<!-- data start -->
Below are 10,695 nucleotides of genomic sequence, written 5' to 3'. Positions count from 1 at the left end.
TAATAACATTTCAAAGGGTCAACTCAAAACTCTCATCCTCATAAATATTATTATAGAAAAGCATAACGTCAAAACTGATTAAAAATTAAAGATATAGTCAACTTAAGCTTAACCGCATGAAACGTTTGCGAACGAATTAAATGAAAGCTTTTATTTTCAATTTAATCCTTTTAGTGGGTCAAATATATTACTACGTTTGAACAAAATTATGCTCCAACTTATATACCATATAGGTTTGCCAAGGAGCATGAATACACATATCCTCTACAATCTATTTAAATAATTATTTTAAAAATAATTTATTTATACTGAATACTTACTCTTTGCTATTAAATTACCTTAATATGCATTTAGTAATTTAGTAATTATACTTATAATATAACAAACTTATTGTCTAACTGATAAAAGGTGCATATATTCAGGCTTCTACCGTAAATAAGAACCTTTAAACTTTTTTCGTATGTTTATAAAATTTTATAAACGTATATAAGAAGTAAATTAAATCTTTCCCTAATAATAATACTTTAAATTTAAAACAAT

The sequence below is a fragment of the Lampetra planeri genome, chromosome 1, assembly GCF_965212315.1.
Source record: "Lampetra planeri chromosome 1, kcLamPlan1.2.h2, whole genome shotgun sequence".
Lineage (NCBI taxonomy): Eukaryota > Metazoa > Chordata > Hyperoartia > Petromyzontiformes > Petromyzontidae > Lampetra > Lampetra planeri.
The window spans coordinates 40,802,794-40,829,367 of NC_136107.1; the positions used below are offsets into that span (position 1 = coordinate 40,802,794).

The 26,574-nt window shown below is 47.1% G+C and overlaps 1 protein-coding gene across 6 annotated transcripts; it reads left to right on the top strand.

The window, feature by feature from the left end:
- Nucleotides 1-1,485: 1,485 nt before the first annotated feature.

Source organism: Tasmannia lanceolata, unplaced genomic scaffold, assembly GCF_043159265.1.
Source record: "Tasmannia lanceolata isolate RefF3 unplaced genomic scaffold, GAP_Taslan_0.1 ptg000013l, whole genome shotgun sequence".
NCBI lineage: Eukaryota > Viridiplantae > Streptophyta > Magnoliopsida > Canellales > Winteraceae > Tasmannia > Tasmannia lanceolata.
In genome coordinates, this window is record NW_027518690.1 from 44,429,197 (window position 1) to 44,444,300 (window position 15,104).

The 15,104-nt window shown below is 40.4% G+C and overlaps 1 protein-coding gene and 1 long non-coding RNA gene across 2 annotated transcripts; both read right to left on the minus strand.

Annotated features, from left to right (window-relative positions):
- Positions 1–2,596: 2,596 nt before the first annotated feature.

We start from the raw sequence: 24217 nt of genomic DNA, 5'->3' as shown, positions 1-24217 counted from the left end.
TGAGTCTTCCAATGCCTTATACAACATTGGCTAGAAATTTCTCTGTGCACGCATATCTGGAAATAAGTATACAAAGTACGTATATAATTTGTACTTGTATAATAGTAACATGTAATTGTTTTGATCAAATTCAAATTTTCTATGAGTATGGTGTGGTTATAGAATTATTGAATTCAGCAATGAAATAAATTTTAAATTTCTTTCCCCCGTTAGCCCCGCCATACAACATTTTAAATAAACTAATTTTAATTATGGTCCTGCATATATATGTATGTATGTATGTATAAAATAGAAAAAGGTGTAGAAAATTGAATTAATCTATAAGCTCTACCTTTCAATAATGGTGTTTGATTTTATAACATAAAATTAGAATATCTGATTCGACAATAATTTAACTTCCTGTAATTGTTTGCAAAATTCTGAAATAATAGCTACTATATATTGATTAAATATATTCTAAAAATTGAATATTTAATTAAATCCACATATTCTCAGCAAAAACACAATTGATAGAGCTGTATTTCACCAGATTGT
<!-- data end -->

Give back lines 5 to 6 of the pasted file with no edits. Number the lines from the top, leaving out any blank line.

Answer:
Lineage (NCBI taxonomy): Eukaryota > Metazoa > Chordata > Hyperoartia > Petromyzontiformes > Petromyzontidae > Lampetra > Lampetra planeri.
The window spans coordinates 40,802,794-40,829,367 of NC_136107.1; the positions used below are offsets into that span (position 1 = coordinate 40,802,794).